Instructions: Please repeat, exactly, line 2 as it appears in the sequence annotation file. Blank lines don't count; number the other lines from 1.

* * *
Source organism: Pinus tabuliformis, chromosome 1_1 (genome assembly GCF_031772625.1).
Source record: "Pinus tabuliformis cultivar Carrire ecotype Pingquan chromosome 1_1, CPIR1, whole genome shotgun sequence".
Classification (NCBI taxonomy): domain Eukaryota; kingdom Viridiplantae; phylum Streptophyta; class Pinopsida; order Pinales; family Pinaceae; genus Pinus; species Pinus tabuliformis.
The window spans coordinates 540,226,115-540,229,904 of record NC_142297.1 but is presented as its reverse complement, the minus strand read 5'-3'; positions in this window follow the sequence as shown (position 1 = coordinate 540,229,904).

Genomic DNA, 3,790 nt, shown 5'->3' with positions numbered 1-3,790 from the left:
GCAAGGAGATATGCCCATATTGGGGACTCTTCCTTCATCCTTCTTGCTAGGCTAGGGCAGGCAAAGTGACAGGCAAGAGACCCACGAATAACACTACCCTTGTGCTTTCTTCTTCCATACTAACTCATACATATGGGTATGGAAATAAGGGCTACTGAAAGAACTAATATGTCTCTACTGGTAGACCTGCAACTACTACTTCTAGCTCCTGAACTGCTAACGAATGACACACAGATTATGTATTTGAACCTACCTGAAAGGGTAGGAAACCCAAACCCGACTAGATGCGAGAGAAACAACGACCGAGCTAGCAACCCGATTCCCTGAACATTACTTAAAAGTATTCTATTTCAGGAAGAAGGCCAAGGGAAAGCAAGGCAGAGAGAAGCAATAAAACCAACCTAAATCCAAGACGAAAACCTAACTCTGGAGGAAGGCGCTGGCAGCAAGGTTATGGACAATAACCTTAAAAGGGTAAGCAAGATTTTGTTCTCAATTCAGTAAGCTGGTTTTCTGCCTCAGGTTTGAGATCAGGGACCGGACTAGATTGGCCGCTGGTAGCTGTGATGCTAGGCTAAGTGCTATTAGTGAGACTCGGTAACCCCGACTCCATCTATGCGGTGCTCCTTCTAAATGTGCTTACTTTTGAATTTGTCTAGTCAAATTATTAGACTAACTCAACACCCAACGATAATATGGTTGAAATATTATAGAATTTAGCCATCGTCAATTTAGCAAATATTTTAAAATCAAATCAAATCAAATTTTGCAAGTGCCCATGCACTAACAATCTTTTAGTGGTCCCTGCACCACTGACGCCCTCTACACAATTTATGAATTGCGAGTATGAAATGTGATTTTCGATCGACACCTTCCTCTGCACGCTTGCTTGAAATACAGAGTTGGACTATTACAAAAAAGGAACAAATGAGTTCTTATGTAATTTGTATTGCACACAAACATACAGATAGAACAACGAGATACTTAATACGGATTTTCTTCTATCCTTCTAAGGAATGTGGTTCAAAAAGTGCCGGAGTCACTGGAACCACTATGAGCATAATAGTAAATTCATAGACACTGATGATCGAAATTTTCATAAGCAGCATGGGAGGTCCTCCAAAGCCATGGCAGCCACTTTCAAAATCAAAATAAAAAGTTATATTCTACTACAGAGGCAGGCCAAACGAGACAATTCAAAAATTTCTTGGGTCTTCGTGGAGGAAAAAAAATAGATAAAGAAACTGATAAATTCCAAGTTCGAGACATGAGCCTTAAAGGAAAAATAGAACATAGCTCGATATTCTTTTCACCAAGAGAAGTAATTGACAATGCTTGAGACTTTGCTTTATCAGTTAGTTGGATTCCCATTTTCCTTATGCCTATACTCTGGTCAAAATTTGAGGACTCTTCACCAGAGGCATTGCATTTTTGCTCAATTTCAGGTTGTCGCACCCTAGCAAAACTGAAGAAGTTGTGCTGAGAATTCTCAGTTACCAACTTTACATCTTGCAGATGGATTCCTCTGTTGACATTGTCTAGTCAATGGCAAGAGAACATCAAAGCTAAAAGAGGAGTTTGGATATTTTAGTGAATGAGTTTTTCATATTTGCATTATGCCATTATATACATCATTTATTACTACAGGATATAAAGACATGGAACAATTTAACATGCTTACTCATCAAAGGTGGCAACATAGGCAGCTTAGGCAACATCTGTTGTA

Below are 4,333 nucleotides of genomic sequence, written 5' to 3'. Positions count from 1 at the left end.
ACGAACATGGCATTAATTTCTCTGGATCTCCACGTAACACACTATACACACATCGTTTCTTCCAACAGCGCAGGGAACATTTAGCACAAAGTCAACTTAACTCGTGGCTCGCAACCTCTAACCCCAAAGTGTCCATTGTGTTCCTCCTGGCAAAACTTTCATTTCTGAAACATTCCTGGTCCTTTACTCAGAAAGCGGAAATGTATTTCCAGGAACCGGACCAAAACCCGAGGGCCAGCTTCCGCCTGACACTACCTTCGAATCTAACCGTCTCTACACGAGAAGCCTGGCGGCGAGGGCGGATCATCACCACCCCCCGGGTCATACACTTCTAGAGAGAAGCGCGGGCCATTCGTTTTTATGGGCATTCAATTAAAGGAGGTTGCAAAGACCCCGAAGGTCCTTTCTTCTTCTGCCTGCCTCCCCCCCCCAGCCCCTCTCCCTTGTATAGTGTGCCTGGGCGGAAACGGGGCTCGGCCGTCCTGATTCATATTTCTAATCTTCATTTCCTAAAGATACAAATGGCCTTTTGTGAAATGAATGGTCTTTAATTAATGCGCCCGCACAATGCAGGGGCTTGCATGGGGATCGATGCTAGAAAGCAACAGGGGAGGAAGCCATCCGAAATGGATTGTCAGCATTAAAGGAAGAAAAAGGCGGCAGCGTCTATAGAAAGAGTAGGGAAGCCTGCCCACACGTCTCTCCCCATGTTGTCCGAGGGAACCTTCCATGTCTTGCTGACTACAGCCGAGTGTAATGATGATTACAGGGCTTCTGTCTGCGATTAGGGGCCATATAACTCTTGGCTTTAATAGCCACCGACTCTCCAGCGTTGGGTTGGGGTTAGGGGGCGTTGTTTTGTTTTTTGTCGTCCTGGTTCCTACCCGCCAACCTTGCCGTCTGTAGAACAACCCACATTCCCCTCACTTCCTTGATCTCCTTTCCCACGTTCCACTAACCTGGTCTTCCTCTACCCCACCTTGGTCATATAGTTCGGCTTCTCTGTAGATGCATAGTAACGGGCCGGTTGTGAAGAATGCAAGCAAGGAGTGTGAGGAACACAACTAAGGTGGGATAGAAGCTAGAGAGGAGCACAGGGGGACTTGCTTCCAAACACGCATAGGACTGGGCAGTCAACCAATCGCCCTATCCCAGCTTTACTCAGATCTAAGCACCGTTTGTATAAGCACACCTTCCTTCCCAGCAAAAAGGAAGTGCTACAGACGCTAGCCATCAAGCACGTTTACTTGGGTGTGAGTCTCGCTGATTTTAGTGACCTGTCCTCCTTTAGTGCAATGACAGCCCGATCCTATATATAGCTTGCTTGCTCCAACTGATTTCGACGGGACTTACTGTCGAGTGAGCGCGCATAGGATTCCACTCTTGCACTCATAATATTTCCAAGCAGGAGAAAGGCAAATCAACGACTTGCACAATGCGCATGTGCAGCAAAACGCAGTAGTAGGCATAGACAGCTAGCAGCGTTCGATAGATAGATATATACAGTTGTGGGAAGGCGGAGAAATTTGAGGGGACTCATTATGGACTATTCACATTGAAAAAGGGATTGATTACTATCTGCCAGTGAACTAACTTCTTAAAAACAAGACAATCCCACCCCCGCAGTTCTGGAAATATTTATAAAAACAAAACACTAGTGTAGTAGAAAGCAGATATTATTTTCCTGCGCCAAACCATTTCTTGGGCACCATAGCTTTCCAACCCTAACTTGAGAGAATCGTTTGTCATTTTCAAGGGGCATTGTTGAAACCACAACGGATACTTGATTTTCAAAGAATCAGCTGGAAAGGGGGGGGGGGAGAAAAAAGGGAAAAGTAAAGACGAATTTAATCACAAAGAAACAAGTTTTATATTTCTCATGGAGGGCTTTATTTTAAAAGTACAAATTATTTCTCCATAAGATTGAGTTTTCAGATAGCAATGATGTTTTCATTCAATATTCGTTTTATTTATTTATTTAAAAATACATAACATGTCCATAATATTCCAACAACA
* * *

Source record: "Pinus tabuliformis cultivar Carrire ecotype Pingquan chromosome 1_1, CPIR1, whole genome shotgun sequence".